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A Ladder to the Sky

Length: 11 hrs and 32 mins
4.5 out of 5 stars (15 ratings)
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Publisher's Summary

Random House presents the audiobook edition of A Ladder to the Sky by John Boyne.

A psychological drama of cat and mouse, A Ladder to the Sky shows how easy it is to achieve the world if you are prepared to sacrifice your soul.

If you look hard enough, you can find stories pretty much anywhere. They don’t even have to be your own. Or so would-be writer Maurice Swift decides very early on in his career.

A chance encounter in a Berlin hotel with celebrated novelist Erich Ackermann gives him an opportunity to ingratiate himself with someone more powerful than him. For Erich is lonely, and he has a story to tell. Whether or not he should do so is another matter entirely.

Once Maurice has made his name, he sets off in pursuit of other people’s stories. He doesn’t care where he finds them - or to whom they belong - as long as they help him rise to the top.

Stories will make him famous, but they will also make him beg, borrow and steal. They may even make him do worse.

©2018 John Boyne (P)2018 Random House Audiobooks

What members say

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  • Overall
    4 out of 5 stars
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    4 out of 5 stars
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    4 out of 5 stars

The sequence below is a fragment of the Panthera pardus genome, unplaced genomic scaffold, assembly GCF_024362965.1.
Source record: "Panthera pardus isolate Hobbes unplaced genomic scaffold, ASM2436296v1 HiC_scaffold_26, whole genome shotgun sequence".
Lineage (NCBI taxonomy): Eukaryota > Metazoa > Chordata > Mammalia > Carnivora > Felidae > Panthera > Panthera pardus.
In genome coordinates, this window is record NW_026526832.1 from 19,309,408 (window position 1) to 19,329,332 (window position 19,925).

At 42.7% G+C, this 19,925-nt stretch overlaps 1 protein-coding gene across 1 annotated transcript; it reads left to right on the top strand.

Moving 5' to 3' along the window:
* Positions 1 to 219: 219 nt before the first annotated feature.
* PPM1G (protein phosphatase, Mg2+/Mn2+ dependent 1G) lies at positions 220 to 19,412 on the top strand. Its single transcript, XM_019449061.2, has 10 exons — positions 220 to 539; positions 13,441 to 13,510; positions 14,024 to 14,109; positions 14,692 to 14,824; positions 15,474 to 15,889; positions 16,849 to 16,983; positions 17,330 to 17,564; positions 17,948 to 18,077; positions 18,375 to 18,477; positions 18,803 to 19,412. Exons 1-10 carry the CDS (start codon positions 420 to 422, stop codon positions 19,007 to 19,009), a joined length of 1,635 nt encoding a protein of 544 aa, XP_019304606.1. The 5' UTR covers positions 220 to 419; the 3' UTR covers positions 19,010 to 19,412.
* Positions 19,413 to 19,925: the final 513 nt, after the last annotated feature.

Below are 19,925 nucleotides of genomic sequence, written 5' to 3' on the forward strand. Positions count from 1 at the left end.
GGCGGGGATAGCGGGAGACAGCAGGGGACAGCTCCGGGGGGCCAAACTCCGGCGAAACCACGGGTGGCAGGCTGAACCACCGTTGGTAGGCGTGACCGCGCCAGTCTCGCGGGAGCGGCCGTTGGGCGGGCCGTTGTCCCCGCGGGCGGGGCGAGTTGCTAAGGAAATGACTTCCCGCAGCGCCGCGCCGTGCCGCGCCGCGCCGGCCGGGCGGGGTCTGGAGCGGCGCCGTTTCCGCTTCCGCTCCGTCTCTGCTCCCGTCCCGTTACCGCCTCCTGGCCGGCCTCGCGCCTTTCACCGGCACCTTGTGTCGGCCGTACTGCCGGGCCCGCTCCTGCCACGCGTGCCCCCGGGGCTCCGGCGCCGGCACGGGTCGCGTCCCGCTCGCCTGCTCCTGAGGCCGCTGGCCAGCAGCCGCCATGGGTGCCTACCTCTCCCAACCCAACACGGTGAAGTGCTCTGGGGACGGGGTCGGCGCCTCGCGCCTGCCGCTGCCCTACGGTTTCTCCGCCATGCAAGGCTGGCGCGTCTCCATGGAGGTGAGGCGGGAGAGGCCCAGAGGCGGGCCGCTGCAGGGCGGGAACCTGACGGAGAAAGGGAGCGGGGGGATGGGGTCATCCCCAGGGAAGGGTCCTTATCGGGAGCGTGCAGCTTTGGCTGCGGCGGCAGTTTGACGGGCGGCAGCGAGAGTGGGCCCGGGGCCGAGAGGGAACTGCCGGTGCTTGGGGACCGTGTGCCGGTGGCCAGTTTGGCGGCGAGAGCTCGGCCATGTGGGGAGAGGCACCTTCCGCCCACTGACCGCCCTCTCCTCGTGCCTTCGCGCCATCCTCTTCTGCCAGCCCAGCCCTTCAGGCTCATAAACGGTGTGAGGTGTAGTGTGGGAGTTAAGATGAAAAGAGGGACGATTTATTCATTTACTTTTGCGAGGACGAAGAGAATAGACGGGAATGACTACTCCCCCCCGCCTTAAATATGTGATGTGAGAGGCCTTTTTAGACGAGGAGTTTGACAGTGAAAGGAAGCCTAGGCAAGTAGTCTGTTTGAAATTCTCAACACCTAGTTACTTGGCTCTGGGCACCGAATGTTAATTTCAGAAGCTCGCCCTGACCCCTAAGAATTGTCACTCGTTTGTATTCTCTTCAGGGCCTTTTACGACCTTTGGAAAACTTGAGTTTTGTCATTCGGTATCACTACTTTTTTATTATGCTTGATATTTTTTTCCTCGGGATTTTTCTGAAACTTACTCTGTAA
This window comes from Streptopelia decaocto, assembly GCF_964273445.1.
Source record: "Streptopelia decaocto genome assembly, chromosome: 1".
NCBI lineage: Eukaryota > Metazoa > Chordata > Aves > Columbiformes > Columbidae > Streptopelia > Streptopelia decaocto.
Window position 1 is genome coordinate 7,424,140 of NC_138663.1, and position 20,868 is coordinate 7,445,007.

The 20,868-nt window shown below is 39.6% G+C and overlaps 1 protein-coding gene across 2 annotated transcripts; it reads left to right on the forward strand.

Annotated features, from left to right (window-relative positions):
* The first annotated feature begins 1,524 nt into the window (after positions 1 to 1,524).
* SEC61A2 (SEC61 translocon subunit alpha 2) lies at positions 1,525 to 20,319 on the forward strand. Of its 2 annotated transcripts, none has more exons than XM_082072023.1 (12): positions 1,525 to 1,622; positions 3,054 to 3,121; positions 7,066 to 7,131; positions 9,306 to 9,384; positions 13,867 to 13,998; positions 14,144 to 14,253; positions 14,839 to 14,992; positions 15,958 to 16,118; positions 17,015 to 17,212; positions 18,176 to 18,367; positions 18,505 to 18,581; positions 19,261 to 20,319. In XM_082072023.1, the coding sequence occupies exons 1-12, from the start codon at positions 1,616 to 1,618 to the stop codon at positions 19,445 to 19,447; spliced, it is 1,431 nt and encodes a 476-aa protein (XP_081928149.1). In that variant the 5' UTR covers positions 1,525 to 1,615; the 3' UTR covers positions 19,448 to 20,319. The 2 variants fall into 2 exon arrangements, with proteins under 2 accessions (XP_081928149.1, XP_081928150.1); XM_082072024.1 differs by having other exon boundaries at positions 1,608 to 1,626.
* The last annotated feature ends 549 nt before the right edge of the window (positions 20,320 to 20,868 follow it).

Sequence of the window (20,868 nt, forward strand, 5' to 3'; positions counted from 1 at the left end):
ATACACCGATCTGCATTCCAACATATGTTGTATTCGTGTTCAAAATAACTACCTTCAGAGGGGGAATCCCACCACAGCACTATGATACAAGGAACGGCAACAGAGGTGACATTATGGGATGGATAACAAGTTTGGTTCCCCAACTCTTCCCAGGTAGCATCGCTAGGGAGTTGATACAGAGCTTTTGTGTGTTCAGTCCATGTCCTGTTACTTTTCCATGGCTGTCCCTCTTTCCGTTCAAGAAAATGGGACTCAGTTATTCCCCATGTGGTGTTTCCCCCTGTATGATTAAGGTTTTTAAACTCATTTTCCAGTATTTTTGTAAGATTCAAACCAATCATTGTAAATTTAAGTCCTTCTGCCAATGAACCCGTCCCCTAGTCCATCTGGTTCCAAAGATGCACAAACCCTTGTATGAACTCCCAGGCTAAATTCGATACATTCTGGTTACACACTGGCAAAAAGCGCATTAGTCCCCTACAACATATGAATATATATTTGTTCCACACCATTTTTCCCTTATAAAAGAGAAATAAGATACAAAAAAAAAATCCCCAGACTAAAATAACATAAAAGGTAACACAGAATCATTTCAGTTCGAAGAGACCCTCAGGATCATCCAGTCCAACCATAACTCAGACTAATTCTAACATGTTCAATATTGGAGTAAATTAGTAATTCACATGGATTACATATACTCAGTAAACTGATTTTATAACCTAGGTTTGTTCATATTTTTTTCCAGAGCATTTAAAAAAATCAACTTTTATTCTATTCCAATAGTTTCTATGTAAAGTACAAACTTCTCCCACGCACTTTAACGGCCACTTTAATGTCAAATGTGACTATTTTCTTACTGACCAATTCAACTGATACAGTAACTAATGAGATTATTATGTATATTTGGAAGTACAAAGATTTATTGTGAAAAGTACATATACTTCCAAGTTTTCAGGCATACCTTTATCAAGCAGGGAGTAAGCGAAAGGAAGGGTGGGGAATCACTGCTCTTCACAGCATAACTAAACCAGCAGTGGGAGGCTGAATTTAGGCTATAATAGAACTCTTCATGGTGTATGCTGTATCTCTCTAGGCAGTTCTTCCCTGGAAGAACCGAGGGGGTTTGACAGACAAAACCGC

Clever, witty and scandalous

9/10 - I loved this book; it's cemented John Boyne as one of my favourite all time authors. Clever and witty and ever so scandalous. Heartily recommend!

1 of 1 people found this review helpful

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    4 out of 5 stars
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  • the typist
  • 25-08-2018

Stunning start which descends onto silliness

I adore John Boyne’s writing. He really is quite brilliant. The first fifth of this book confirms that in spades... But then the novel deviates into such silly, unbelievable territory that the beautiful writing feels like it’s serving a woefully poor plot. The central character is devilishly wonderful however and you’re forced to read on just to discover how it all ends for him.

4 of 4 people found this review helpful

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  • C. P. McGregor
  • 16-08-2018

A Terrible Disappointment